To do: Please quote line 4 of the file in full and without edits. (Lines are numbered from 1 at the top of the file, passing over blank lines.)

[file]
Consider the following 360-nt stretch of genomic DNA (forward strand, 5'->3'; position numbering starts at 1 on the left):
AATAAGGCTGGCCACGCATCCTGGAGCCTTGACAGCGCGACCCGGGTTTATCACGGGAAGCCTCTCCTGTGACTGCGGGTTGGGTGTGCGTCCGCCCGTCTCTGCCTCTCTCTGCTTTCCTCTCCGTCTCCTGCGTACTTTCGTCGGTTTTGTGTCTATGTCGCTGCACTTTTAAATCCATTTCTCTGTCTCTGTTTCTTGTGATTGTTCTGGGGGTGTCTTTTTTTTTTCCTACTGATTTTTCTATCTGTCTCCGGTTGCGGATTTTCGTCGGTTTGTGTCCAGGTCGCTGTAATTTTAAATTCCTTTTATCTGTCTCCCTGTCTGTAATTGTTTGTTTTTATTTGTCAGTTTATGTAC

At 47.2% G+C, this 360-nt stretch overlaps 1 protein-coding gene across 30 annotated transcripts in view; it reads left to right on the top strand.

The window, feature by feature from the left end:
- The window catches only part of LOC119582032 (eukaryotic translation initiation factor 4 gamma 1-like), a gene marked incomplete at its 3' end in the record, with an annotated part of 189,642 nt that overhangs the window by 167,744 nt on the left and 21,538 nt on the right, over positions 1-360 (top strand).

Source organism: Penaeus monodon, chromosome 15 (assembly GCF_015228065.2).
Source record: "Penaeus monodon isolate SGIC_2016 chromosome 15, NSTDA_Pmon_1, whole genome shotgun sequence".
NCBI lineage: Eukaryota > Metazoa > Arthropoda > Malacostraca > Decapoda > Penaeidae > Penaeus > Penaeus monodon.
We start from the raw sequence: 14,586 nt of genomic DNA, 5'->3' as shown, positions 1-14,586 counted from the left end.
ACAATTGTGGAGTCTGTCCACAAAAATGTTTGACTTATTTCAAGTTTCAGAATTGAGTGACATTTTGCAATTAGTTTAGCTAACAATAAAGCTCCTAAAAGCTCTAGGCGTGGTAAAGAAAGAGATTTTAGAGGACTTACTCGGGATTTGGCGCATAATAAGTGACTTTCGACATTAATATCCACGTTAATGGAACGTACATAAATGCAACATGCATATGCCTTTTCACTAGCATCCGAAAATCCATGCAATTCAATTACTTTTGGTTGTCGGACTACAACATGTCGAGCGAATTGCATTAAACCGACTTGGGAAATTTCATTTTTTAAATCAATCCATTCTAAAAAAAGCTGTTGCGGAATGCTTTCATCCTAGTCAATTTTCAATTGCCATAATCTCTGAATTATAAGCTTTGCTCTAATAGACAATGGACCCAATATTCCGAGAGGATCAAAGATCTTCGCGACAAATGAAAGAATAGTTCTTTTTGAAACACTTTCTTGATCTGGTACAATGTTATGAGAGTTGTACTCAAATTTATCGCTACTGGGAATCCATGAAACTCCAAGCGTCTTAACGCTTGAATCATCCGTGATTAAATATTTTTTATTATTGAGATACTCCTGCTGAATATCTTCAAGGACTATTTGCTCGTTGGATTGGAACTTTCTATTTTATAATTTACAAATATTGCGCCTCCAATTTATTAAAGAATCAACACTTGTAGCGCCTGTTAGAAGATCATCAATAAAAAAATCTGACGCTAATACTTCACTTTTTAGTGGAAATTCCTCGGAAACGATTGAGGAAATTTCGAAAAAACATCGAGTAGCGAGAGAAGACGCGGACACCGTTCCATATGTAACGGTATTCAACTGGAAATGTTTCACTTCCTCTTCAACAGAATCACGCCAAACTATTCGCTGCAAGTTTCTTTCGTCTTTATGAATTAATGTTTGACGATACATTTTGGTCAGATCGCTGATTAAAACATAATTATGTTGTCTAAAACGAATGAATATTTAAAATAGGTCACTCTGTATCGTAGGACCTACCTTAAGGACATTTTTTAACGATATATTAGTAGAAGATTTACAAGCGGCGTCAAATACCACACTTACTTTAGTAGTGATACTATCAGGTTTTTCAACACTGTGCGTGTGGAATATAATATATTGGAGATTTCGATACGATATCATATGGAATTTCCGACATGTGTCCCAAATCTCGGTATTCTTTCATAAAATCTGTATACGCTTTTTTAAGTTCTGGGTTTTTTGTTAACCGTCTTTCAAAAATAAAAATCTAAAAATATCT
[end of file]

The window, feature by feature from the left end: